The UK has launched an attempt to substantially rewrite the Northern Ireland Brexit protocol that Boris Johnson signed up to in 2019, arguing “we cannot go on as we are” given the “ongoing febrile political climate” in the region.
But as he unveiled the UK’s blueprint for an alternative, the Brexit minister stopped short of ripping up the document completely or arguing the time was right to trigger the article 16 provision that enables either the UK or EU to suspend part of the arrangements in extreme circumstances.
“The difficulties we have in operating the Northern Ireland protocol are now the main obstacle to building a relationship with the EU,” David Frost warned, adding there was still time to do a fresh deal rather than walk away by triggering article 16.
“We concluded that it is not the right moment to do so,” said Lord Frost.
But he warned that “these proposals will require significant change to the Northern Ireland protocol. We do not shy away from that. We believe such change is necessary to deal with the situation we now face.”
In a foreword to the 28-page document, Frost and the Northern Ireland secretary, Brandon Lewis, say the proposals will “not dispense with many of its [Northern Ireland protocol] concepts” but hoped to create “a stronger long-term foundation to achieve shared interests”.
Speaking in the House of Lords, Frost called for a “new balance” in the protocol that will address the disruption to business and the trade barriers across the Irish Sea.
He said negotiations with the EU “have not got to the heart of the problem” and called for a temporary “standstill” period including the suspension of all legal action by the EU, and the operation of grace periods to allow continued trade of goods such as chilled meats including sausages.
Frost told peers “we should return to a normal treaty framework similar to other international arrangements”, which had echoes of reports last year that Boris Johnson’s former chief aide Dominic Cummings had persuaded members of the European Research Group of MPs last year to vote for the protocol because it could be changed later.
The UK also wants to scrap the involvement of EU institutions and the European court of justice in policing and governing the protocol, something that will be anathema to Brussels.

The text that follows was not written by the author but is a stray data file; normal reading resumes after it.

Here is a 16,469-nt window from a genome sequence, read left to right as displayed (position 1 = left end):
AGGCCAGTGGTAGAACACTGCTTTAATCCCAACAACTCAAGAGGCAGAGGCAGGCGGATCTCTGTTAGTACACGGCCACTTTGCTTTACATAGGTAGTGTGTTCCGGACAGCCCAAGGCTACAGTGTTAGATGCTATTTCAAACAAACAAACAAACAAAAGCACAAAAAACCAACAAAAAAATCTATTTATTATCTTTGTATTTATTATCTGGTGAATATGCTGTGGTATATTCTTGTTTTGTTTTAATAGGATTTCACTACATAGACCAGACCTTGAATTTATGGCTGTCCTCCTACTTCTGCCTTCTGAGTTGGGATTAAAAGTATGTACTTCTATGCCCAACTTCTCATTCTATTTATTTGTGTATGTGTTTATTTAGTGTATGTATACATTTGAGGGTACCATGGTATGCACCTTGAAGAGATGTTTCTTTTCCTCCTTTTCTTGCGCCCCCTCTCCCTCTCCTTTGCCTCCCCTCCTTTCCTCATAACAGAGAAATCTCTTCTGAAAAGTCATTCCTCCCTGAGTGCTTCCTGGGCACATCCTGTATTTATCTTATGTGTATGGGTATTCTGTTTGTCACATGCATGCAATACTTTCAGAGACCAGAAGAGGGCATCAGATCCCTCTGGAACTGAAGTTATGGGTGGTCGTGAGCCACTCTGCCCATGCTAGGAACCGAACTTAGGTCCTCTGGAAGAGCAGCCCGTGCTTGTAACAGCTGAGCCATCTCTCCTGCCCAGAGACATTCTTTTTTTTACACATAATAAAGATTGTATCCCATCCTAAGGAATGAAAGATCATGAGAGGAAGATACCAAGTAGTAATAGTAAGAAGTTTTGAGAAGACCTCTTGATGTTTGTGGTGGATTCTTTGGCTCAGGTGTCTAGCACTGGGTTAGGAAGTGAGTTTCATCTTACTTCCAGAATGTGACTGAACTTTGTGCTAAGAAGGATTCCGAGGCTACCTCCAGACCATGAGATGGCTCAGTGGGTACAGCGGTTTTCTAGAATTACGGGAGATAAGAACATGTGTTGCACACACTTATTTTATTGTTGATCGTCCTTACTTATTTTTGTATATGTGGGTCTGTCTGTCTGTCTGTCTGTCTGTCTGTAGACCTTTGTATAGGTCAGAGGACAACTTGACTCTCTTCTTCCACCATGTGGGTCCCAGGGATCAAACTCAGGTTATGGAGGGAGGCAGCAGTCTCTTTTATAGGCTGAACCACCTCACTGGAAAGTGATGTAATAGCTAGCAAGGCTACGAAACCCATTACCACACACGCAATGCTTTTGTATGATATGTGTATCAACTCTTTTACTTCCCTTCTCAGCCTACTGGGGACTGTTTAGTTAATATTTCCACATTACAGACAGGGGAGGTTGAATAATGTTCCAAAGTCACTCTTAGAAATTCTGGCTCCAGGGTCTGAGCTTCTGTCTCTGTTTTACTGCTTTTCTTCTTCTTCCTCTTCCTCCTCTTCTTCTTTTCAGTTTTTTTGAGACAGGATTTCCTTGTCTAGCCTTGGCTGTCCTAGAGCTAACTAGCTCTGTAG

Frost said the UK was “willing to explore exceptional arrangements around data sharing and cooperation” and “penalties in legislation to deter those looking to move non-compliant products from Northern Ireland to Ireland”.
The latter has echoes of the “honesty box” concept first floated in 2019 as an alternative to the Irish border backstop, which proponents said would have done away with the need for border checks allowing businesses to self-report the movement of goods with an online system for VAT payments.
The paper also proposes “a full dual regulatory regime” that would allow manufactured, plant or animal goods to “be able to circulate within Northern Ireland if they meet UK or EU rules”. This will prompt questions as to why the UK would not accept a veterinary agreement on the free flow of food supplies that complied with EU standards.
Anton Spisak, a Brexit analyst at the Tony Blair Institute, said the move amounted to a “renegotiation of the withdrawal agreement” as it was “asking for changes to fundamental provisions of the protocol, especially article 12, that the joint committee [EU-UK joint governing body] has no powers to amend and modify”.
The shadow Northern Ireland secretary, Louise Haigh, said the breakdown was entirely predictable. “The country will be asking: is this bad faith or simple incompetence?” she said, adding that instability had “destroyed trust in the UK government – an essential component of the Good Friday agreement”.
Instead of offering reassurances to business, the government is making “more threats to tear up the protocol with nothing to take its place”, Haigh said.
Businesses in Northern Ireland urged an agreed solution to be implemented as fast as possible, warning of severe consequences for the economy. Aodhán Connolly, director of the Northern Ireland Retail Consortium, said any solution had to be mutual. “Without this, there can be no stability. This could also have severe consequences for consumers across the UK” in the event of a trade war triggered by a breakdown in relations over the protocol.